Cover the elderberries with the vinegar and water, then bring to a simmer and cook for 20 minutes on low heat.
Drain the elderberries well and reserve the juice.
Put a small stainless steel bowl or plate in the freezer to do set tests, and stainless steel is preferable as metal conducts differences in temperature faster than most other food-safe items.
Mix the pectin and sugar.
Bring the elderberry juice to a simmer, then add the sugar mixture and whisk to melt. Bring the mixture to a rolling boil, and cook until it starts to hover around 220F, skimming any foam that may rise to the top that can cloud the finished jelly. Once volume of the liquid in the pan starts to drop a bit, start doing set tests, continuing to let the syrup boil.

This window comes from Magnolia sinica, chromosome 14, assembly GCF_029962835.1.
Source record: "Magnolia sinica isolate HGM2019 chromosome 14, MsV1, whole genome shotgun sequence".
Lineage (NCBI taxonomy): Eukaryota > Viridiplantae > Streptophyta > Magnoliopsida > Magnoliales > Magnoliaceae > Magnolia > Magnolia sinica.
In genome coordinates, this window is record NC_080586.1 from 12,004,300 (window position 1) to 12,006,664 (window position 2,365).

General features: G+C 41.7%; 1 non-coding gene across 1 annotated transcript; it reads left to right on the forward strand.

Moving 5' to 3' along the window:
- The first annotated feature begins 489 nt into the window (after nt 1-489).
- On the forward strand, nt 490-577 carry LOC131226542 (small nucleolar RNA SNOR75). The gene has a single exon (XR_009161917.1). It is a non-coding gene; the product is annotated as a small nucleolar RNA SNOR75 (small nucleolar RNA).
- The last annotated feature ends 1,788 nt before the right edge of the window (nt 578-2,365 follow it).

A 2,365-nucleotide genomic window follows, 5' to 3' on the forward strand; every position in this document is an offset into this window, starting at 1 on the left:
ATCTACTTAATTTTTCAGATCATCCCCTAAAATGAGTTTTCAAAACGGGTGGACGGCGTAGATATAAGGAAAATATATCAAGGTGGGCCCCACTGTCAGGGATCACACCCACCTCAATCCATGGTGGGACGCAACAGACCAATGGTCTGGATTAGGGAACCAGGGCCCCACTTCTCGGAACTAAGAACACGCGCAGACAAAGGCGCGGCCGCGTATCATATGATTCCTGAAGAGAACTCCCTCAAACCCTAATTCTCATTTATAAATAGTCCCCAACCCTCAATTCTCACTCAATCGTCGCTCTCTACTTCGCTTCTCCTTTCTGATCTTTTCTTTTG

To test the set, drop small 1/8 teaspoons or so of jelly on the frozen bowl, and when the liquid threatens to set and hold’s it’s shape, and doesn’t run like water immediately, pour into sterilized jars to seal, or process in a water bath.
This is delicate work, and many of the commercially jellies I taste made from obscure fruit seem cooked down too far to me. The sweet spot for me is usually right after the jelly hits 220-225.